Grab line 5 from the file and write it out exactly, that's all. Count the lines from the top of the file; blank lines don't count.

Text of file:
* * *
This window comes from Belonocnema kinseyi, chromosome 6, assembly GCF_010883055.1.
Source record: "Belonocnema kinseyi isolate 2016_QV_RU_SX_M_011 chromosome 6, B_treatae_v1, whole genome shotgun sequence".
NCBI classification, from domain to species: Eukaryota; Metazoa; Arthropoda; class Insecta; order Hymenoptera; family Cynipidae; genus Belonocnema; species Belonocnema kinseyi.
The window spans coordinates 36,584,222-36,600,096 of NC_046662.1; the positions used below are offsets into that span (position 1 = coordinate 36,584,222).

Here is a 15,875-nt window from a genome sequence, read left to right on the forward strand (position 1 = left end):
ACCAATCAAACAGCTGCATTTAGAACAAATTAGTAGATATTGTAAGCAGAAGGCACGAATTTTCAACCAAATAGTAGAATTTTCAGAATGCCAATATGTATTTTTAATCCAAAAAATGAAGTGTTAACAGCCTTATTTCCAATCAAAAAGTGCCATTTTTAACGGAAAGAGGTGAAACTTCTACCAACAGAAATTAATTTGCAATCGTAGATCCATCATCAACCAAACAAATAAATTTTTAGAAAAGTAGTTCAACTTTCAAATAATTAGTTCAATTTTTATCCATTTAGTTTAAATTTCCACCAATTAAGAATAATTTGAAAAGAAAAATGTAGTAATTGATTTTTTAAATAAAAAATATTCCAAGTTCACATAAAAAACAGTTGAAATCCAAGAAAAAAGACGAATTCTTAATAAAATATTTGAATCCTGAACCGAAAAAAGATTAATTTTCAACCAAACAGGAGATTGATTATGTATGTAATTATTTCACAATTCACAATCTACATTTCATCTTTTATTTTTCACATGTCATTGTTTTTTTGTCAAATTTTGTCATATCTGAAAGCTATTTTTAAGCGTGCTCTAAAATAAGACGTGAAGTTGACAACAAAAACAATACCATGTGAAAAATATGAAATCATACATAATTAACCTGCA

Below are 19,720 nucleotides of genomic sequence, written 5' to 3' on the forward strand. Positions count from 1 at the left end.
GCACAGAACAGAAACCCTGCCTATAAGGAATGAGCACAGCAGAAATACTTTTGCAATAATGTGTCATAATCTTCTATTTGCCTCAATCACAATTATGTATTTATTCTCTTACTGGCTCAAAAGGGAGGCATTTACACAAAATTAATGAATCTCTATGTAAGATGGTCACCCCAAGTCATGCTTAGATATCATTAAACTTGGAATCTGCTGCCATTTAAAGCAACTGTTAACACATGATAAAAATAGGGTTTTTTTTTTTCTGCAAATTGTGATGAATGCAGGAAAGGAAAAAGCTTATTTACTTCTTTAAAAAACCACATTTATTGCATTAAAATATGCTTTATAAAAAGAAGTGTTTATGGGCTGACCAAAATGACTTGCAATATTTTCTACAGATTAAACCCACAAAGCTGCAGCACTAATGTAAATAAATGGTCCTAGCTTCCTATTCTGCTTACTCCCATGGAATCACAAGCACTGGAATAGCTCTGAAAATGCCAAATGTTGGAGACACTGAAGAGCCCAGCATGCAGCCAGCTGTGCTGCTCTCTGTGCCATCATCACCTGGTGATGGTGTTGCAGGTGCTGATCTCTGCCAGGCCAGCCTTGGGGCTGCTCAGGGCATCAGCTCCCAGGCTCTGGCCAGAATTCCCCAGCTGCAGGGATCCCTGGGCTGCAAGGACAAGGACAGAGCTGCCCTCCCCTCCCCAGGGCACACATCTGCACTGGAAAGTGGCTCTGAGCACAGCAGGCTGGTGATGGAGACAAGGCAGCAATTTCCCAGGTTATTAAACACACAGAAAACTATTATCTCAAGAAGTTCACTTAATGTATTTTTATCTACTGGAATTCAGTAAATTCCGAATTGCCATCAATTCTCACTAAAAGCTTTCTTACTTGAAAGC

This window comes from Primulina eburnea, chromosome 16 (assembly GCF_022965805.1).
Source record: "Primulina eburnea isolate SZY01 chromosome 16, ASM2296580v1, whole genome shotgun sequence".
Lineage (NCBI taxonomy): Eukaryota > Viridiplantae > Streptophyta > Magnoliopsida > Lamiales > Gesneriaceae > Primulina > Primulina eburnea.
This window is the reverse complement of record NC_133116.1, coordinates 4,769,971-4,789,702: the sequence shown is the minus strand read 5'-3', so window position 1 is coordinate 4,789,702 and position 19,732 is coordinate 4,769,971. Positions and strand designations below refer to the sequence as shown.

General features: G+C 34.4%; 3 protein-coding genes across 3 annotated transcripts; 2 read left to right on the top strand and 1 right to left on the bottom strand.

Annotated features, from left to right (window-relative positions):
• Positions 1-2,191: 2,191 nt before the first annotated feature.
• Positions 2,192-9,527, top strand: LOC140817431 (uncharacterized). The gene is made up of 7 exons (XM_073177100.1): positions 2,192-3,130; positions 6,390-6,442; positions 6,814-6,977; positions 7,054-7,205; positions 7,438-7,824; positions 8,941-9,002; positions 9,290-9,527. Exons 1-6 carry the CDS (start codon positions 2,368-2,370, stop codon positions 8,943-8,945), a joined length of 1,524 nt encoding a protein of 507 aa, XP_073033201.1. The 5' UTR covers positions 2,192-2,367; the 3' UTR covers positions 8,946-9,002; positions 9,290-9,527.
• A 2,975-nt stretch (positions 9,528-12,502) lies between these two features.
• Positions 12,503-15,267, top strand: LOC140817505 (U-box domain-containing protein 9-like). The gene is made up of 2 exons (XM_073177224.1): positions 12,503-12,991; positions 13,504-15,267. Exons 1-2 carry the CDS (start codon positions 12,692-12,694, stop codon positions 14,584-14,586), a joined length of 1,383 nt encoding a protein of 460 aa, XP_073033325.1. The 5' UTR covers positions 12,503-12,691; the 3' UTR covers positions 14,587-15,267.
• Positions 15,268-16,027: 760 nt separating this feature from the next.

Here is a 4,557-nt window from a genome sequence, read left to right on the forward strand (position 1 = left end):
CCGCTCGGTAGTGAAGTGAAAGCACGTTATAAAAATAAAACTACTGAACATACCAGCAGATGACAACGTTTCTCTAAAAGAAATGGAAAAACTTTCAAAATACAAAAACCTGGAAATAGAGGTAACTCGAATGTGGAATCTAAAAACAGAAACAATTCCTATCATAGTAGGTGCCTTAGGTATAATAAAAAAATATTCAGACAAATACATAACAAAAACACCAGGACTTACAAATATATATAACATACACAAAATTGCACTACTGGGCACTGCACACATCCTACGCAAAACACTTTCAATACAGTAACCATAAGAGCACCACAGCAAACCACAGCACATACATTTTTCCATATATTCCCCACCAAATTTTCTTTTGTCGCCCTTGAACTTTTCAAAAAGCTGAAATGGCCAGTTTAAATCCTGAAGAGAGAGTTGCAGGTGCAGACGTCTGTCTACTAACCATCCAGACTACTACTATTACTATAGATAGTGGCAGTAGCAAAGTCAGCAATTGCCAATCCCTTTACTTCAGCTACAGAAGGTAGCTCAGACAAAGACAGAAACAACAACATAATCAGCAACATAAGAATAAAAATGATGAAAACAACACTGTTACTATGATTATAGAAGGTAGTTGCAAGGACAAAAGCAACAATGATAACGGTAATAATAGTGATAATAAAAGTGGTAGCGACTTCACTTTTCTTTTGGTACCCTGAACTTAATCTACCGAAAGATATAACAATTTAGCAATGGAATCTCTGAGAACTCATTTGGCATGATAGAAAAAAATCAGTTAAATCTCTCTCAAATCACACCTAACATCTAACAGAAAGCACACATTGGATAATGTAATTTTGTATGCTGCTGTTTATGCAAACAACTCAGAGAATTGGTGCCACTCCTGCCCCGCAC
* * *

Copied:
Here is a 15,875-nt window from a genome sequence, read left to right on the forward strand (position 1 = left end):